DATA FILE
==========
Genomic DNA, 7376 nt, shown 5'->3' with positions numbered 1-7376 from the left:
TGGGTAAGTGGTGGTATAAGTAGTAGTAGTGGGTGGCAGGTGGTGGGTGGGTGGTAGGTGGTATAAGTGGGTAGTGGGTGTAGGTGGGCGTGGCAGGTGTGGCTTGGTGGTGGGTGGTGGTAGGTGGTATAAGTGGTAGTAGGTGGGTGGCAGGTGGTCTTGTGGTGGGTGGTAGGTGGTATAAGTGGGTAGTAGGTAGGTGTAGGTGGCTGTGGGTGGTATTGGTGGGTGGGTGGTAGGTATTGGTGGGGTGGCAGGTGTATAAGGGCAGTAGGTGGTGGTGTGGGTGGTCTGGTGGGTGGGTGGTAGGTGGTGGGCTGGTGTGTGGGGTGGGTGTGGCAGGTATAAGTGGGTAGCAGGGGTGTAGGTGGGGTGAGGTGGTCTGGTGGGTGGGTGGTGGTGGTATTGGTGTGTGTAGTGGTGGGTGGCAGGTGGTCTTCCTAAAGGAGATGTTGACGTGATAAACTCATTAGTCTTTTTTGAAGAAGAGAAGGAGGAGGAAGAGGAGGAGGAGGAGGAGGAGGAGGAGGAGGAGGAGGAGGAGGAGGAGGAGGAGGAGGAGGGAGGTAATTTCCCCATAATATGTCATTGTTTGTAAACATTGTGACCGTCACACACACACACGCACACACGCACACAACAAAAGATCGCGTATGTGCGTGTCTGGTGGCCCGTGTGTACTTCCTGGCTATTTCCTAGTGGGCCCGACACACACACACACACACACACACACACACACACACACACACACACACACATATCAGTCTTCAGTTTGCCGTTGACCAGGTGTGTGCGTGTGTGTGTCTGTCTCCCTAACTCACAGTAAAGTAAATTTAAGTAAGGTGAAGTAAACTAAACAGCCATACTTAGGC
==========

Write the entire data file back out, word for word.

Genomic DNA, 7376 nt, shown 5'->3' with positions numbered 1-7376 from the left:
TGGGTAAGTGGTGGTATAAGTAGTAGTAGTGGGTGGCAGGTGGTGGGTGGGTGGTAGGTGGTATAAGTGGGTAGTGGGTGTAGGTGGGCGTGGCAGGTGTGGCTTGGTGGTGGGTGGTGGTAGGTGGTATAAGTGGTAGTAGGTGGGTGGCAGGTGGTCTTGTGGTGGGTGGTAGGTGGTATAAGTGGGTAGTAGGTAGGTGTAGGTGGCTGTGGGTGGTATTGGTGGGTGGGTGGTAGGTATTGGTGGGGTGGCAGGTGTATAAGGGCAGTAGGTGGTGGTGTGGGTGGTCTGGTGGGTGGGTGGTAGGTGGTGGGCTGGTGTGTGGGGTGGGTGTGGCAGGTATAAGTGGGTAGCAGGGGTGTAGGTGGGGTGAGGTGGTCTGGTGGGTGGGTGGTGGTGGTATTGGTGTGTGTAGTGGTGGGTGGCAGGTGGTCTTCCTAAAGGAGATGTTGACGTGATAAACTCATTAGTCTTTTTTGAAGAAGAGAAGGAGGAGGAAGAGGAGGAGGAGGAGGAGGAGGAGGAGGAGGAGGAGGAGGAGGAGGAGGAGGAGGAGGAGGGAGGTAATTTCCCCATAATATGTCATTGTTTGTAAACATTGTGACCGTCACACACACACACGCACACACGCACACAACAAAAGATCGCGTATGTGCGTGTCTGGTGGCCCGTGTGTACTTCCTGGCTATTTCCTAGTGGGCCCGACACACACACACACACACACACACACACACACACACACACACACACACACATATCAGTCTTCAGTTTGCCGTTGACCAGGTGTGTGCGTGTGTGTGTCTGTCTCCCTAACTCACAGTAAAGTAAATTTAAGTAAGGTGAAGTAAACTAAACAGCCATACTTAGGC